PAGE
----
It's a dog eat dog world, and I ain't gonna be a Chihuahua. Creeping around the corner, melting in the shadows, a chill runs up my spine, on my way to the gallows. Sirens wail unanswered over on the next block, screaming their fury across burned out lots. Women turn warriors just to survive, their eyes burn with the memory of another gone-away neighbor. Teenagers embraced in fear devouring each other with one final kiss. A brigade of the last of the V8 Interceptors rushes down the street, crushing hope and dreams, forcing the the weak to scurry quicker than cockroaches in a sudden bright light. Rotties stand guard obeying the commands of their masters, lips foamed with the froth of innate anticipation, while the little ones run in hiding under crumbled cement stairs, their eyes peering out from a hidden fortress like faraway stars flickering ten million light years in the future. Wail for better days, wail for peace that once lived in the undercurrent of the dank, treacherous sewers, poisonous and putrid neon green. But no one hears those wails, and no one can remember the days of tight lawns stretching from park's end to park's beginning, as white lily-dressed women floated like painted nymphs along a pristine walkway, bowing gently to each proper passerby.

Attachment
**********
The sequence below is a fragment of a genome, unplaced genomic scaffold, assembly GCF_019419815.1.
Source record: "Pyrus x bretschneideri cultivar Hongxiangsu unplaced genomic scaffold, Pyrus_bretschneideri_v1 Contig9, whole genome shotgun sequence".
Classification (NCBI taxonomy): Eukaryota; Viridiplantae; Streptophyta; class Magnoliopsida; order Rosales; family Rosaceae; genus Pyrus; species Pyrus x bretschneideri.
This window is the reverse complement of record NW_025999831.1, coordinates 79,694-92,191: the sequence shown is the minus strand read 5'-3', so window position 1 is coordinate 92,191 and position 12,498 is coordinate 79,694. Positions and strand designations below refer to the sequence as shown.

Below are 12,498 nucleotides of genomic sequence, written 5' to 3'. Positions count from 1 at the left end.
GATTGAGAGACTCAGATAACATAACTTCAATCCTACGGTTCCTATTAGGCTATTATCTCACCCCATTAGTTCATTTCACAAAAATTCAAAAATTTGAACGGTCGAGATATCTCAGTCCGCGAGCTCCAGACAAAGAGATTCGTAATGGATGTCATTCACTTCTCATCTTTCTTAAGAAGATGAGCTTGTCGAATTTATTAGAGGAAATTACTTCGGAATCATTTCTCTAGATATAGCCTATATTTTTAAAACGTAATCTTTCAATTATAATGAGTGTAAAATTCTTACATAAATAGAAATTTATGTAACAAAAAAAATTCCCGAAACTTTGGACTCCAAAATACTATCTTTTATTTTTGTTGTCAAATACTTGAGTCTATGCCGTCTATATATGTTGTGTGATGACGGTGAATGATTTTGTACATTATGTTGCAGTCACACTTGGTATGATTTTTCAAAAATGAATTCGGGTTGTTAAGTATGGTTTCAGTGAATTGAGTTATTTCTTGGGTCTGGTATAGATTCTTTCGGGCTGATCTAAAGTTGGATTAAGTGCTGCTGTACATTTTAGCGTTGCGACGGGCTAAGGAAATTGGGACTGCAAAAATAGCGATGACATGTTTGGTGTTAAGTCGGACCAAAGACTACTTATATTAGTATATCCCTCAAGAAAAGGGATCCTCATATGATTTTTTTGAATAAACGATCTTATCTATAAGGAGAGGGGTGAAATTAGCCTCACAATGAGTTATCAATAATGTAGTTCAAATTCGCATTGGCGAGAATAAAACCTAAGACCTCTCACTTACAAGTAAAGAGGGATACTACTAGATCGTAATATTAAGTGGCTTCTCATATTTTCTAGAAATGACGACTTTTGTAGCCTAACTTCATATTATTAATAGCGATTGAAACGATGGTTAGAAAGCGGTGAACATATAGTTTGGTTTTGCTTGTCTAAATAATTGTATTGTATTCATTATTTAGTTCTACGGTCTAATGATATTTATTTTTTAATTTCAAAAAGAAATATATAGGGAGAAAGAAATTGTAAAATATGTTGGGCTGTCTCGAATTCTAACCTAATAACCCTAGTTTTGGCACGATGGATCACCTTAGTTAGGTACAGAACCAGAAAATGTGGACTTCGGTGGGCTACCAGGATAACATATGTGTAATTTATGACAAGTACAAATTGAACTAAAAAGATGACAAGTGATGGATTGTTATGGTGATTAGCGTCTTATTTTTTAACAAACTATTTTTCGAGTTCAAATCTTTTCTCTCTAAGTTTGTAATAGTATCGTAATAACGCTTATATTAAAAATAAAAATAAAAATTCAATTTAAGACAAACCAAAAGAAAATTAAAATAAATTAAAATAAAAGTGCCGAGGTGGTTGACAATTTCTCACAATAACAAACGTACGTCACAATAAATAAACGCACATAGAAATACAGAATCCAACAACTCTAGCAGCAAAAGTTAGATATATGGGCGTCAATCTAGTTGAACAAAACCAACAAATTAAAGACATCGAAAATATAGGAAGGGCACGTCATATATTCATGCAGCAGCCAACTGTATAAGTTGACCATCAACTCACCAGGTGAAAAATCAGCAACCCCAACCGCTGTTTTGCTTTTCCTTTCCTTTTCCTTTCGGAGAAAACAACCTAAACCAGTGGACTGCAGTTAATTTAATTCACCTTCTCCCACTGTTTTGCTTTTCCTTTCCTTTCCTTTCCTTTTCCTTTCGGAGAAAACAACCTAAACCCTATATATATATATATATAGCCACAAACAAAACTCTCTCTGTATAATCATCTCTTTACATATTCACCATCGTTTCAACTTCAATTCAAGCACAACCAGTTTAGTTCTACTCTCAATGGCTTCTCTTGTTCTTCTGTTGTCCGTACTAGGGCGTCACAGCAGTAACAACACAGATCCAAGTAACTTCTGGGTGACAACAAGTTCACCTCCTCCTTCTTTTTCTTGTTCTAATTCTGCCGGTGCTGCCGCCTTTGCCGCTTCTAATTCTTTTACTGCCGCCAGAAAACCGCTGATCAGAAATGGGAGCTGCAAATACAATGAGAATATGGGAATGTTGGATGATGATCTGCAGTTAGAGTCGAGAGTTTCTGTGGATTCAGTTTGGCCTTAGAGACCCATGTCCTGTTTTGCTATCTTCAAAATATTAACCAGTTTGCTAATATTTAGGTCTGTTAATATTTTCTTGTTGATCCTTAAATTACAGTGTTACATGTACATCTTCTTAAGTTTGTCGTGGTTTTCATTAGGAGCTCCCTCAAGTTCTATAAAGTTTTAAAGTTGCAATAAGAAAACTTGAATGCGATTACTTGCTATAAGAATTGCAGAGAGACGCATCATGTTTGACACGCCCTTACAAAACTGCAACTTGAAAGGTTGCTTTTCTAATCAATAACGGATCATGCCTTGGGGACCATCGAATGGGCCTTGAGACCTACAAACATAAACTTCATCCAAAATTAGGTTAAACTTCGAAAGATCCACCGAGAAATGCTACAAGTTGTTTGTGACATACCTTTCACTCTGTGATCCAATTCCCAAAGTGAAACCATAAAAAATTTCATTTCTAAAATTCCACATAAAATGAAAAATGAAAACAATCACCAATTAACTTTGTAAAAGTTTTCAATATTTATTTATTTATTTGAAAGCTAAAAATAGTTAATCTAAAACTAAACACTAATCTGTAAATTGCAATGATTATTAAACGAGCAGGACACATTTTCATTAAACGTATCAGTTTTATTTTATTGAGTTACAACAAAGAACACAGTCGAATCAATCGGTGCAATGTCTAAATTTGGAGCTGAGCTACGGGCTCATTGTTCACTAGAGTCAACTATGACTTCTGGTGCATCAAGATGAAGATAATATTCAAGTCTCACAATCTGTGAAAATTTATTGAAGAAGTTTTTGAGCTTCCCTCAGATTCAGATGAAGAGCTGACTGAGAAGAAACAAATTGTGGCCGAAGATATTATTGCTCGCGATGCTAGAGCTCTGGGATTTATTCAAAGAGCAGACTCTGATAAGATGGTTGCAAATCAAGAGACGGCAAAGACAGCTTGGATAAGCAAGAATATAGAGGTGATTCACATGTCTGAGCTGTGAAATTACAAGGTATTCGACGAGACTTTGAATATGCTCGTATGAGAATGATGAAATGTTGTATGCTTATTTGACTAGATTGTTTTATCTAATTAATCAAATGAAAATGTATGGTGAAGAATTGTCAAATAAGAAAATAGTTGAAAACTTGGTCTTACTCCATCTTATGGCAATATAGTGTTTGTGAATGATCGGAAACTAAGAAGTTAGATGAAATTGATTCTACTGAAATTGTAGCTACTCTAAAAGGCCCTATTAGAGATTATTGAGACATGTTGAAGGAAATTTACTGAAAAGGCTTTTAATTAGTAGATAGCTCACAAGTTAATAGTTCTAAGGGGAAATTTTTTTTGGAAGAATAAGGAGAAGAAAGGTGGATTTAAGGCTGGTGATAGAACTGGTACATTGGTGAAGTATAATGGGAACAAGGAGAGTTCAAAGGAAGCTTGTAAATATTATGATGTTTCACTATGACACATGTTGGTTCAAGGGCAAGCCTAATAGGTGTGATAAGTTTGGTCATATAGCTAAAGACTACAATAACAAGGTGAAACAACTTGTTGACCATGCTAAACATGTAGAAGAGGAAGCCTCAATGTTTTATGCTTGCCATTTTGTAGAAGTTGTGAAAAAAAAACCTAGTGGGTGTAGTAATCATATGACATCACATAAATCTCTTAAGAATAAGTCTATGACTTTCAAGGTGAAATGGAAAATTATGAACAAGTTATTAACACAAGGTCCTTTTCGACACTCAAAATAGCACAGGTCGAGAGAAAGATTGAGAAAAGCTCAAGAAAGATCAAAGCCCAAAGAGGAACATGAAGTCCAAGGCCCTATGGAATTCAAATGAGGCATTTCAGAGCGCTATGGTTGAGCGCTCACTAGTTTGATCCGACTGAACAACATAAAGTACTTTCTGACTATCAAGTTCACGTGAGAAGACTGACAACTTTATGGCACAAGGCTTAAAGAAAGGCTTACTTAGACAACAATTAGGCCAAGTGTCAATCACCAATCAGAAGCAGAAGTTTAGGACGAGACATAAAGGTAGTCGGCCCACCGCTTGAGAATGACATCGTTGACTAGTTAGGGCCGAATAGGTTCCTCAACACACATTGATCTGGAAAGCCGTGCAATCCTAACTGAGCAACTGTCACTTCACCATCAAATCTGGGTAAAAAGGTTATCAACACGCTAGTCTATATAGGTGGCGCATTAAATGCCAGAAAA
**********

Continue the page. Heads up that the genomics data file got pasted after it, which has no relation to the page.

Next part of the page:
We're not in Hamilton anymore. On a crowded posh balcony, I saw the city council excising the mayor's appendix with a rusted borrowed crucifix. Haunted by the train derailment of '96, Jefferson middle school played a game of chicken on the Turnpike Extension. They screamed when they lost. The tree tops were bare, the branches cracked a bluebonnet sky. And the storms rolled in from PA. Yes, the storms rolled in from PA. Jimmy will you hum a few bars with me, the sorcerer said, picking scraps from my stoop. We're all going to Hell anyway. We sang a birthday dirge, while the dogs barked and bayed. Some of the street zombies walked on. But some of them sure stayed. It was high noon, but they're always hungry anyway. Elementary teachers hike up your skirts, put away your primrose pince-nez, Enos Jones has fallen, Van Vorst is a crying mess. We've got to battle our way over to Paulus Hook, or by crook.